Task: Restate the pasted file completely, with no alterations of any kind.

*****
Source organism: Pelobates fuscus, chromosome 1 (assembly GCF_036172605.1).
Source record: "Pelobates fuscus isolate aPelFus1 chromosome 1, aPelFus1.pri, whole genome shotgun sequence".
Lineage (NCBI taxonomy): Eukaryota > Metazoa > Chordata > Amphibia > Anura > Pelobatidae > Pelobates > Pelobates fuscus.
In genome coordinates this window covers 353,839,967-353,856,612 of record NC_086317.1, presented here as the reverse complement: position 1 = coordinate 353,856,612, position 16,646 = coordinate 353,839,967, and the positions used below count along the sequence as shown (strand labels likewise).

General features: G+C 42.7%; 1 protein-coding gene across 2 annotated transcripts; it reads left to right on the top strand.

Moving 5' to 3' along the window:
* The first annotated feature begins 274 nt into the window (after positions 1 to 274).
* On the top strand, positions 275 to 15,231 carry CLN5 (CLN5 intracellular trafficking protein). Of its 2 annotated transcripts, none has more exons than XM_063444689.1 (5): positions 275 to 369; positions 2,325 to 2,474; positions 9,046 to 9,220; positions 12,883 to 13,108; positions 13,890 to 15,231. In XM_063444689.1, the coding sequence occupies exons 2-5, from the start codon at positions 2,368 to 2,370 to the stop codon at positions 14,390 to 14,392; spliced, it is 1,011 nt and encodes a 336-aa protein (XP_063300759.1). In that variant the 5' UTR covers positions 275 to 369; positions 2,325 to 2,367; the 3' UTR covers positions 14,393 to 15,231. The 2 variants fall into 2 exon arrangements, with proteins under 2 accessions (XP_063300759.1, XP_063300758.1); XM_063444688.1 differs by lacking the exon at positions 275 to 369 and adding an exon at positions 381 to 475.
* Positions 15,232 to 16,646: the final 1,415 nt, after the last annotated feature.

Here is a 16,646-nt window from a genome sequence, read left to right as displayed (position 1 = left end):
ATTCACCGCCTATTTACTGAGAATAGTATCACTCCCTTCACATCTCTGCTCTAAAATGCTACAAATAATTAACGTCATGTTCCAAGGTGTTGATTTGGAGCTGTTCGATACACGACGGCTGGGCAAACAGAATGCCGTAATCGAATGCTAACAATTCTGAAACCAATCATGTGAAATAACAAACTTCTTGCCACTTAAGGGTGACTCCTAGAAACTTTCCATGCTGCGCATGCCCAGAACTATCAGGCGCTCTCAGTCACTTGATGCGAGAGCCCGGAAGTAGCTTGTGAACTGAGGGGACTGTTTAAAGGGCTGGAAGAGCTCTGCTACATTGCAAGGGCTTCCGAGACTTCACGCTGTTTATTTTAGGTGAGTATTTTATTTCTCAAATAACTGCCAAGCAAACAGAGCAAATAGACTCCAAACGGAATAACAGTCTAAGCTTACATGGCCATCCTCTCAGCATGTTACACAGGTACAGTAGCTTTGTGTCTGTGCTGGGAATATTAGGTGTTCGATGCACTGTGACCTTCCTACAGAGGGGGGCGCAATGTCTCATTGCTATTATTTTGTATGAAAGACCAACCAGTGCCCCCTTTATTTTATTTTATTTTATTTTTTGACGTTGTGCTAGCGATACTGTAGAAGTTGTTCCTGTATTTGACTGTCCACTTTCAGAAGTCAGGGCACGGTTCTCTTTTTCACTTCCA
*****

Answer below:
Source organism: Pelobates fuscus, chromosome 1 (assembly GCF_036172605.1).
Source record: "Pelobates fuscus isolate aPelFus1 chromosome 1, aPelFus1.pri, whole genome shotgun sequence".
Lineage (NCBI taxonomy): Eukaryota > Metazoa > Chordata > Amphibia > Anura > Pelobatidae > Pelobates > Pelobates fuscus.
In genome coordinates this window covers 353,839,967-353,856,612 of record NC_086317.1, presented here as the reverse complement: position 1 = coordinate 353,856,612, position 16,646 = coordinate 353,839,967, and the positions used below count along the sequence as shown (strand labels likewise).

General features: G+C 42.7%; 1 protein-coding gene across 2 annotated transcripts; it reads left to right on the top strand.

Moving 5' to 3' along the window:
* The first annotated feature begins 274 nt into the window (after positions 1 to 274).
* On the top strand, positions 275 to 15,231 carry CLN5 (CLN5 intracellular trafficking protein). Of its 2 annotated transcripts, none has more exons than XM_063444689.1 (5): positions 275 to 369; positions 2,325 to 2,474; positions 9,046 to 9,220; positions 12,883 to 13,108; positions 13,890 to 15,231. In XM_063444689.1, the coding sequence occupies exons 2-5, from the start codon at positions 2,368 to 2,370 to the stop codon at positions 14,390 to 14,392; spliced, it is 1,011 nt and encodes a 336-aa protein (XP_063300759.1). In that variant the 5' UTR covers positions 275 to 369; positions 2,325 to 2,367; the 3' UTR covers positions 14,393 to 15,231. The 2 variants fall into 2 exon arrangements, with proteins under 2 accessions (XP_063300759.1, XP_063300758.1); XM_063444688.1 differs by lacking the exon at positions 275 to 369 and adding an exon at positions 381 to 475.
* Positions 15,232 to 16,646: the final 1,415 nt, after the last annotated feature.

Here is a 16,646-nt window from a genome sequence, read left to right as displayed (position 1 = left end):
ATTCACCGCCTATTTACTGAGAATAGTATCACTCCCTTCACATCTCTGCTCTAAAATGCTACAAATAATTAACGTCATGTTCCAAGGTGTTGATTTGGAGCTGTTCGATACACGACGGCTGGGCAAACAGAATGCCGTAATCGAATGCTAACAATTCTGAAACCAATCATGTGAAATAACAAACTTCTTGCCACTTAAGGGTGACTCCTAGAAACTTTCCATGCTGCGCATGCCCAGAACTATCAGGCGCTCTCAGTCACTTGATGCGAGAGCCCGGAAGTAGCTTGTGAACTGAGGGGACTGTTTAAAGGGCTGGAAGAGCTCTGCTACATTGCAAGGGCTTCCGAGACTTCACGCTGTTTATTTTAGGTGAGTATTTTATTTCTCAAATAACTGCCAAGCAAACAGAGCAAATAGACTCCAAACGGAATAACAGTCTAAGCTTACATGGCCATCCTCTCAGCATGTTACACAGGTACAGTAGCTTTGTGTCTGTGCTGGGAATATTAGGTGTTCGATGCACTGTGACCTTCCTACAGAGGGGGGCGCAATGTCTCATTGCTATTATTTTGTATGAAAGACCAACCAGTGCCCCCTTTATTTTATTTTATTTTATTTTTTGACGTTGTGCTAGCGATACTGTAGAAGTTGTTCCTGTATTTGACTGTCCACTTTCAGAAGTCAGGGCACGGTTCTCTTTTTCACTTCCA